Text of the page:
Though Ross got me through the door, John Paul Leon is the true breakout here. Leon’s pencils, inked by Reinhold, are chunky and dark, perfectly providing the atmosphere for this fallen world. The art is simultaneously comic-booky and photo-real, in a grimy high contrast sort of way. I was used to Joe Mad and Chris Bachalo – John Paul Leon opened my eyes to a whole new way of comics. Looking through my copies again last week, I noticed some pages are engraved like I had been drawing on top of them. I must have been trying to copy the way Leon drew a face or a pose. Looking at it now still makes me sigh with love.
The bit I remember the most is the climactic moment when the Celestials return to Earth. They are introduced as Earth’s great benefactors, but are later revealed to be the harbingers of the planet’s impending doom. Leon draws a glorious double page spread where they all stride across the landscape, completely dwarfing New York City below. Running along the bottom the two pages are tiny square panels showing the awed faces of each character (about 20 or 30 in all). The way Leon has tweaked the Celestials designs is award-worthy, drawing them as angular, vantablack statues adorned in glowing neon geometry. I didn’t know anything about the Celestial before reading Earth X, but afterwards I would never forget them.
Despite having an X in the title, our merry mutants are confined to supporting roles in Earth X. A few characters get cute cameos throughout (hi Feral), with Storm, Colossus, Sunfire, and Brian Braddock all heads-of-state. Wolverine gets maybe the meanest treatment here, shown as a delusional Al Bundy type who never leaves the couch. To add insult to injury, he’s been married to Madelyne Pryor all these years, thinking she was Jean (justice for Maddie, tbh). Scott Summers gets the most play, training a group of circus performers to be the new X-Men, except their moment never really comes. I have to admit, though – the scene where Corsair, Polaris, and Havok offer Scott one last chance to get off-world, damn that’s a fine bit of business.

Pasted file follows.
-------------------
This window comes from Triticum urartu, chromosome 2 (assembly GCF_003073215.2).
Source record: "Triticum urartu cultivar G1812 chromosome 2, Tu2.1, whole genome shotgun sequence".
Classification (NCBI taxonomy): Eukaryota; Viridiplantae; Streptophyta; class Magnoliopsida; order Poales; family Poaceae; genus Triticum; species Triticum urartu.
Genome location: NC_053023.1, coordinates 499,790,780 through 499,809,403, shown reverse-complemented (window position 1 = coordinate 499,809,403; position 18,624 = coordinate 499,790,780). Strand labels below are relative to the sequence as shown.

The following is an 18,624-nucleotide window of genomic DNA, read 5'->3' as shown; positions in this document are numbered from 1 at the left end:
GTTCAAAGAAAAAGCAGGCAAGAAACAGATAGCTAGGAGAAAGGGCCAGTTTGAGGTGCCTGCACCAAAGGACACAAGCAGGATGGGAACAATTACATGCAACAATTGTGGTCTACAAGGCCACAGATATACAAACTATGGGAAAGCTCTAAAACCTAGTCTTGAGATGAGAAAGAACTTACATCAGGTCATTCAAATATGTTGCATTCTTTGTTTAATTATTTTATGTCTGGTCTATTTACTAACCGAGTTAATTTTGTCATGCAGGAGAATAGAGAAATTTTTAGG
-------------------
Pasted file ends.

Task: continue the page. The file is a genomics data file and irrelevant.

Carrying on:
You may be confused at this point. Wasn’t the whole point that every one on Earth had become a mutant? Well, it turns out to have been a bait-and-switch. They’re not mutants at all… they’re Inhumans. Imagine IvX two decades too early. AND YET – I still love it. The creative team managed to pull it off so flawlessly that the Inhuman reveal wasn’t even a let-down. They successfully reignited my interest in all the Marvel characters, even ones I hadn’t seen anywhere else. Earth X builds on the foundations of my trading card days by showing lesser-known characters like Clea and Mar Vell in pivotal roles, favorites like Thor and the Hulk in a fresh light, and central figures like Reed Richards and Steve Rogers plumbing their depths and coming back with the will to keep trying. Like the recent History of the Marvel Universe, Earth X is a spectacular primer for Marvel lore, couched in a completely engaging narrative vehicle that makes you feel why it matters.
I was eager to start reading the sequel Universe X, excited for the promise of more characters getting a spotlight. I couldn’t quite keep up with it, though – I was about to take a break from comics for a while and without Leon drawing it lost some of the magic. By the time Paradise X was coming out, I was too far behind to catch up, no matter how fascinatingly bizarre Alex Ross’ superhero angels looked. Now that I’ve gotten myself hyped up for Earth X again though, I think it’s time for me to finish the trilogy. Seeing Marvels X begin to show up on Marvel Unlimited now is just further incentive.
I’m really glad that Marvel put this out when I was an impressionable youth, and that they stand by it today. I don’t always see Earth X being discussed which is a shame, this is a small move to correct that. I don’t love nostalgia, but with comfort food of this caliber, there’s no denying the warm, familiar feeling it can bring. This series is such a beloved piece of my collection its well worth a read – it’s easily accessible in trade and on Marvel Unlimited. Though I am now a grown, I know there’s still a piece of that angsty teen inside who appreciates the catharsis of telling the gods to go to hell.
PS. If you’re looking for more John Paul Leon, I highly recommend checking out The Winter Men written by Brett Lewis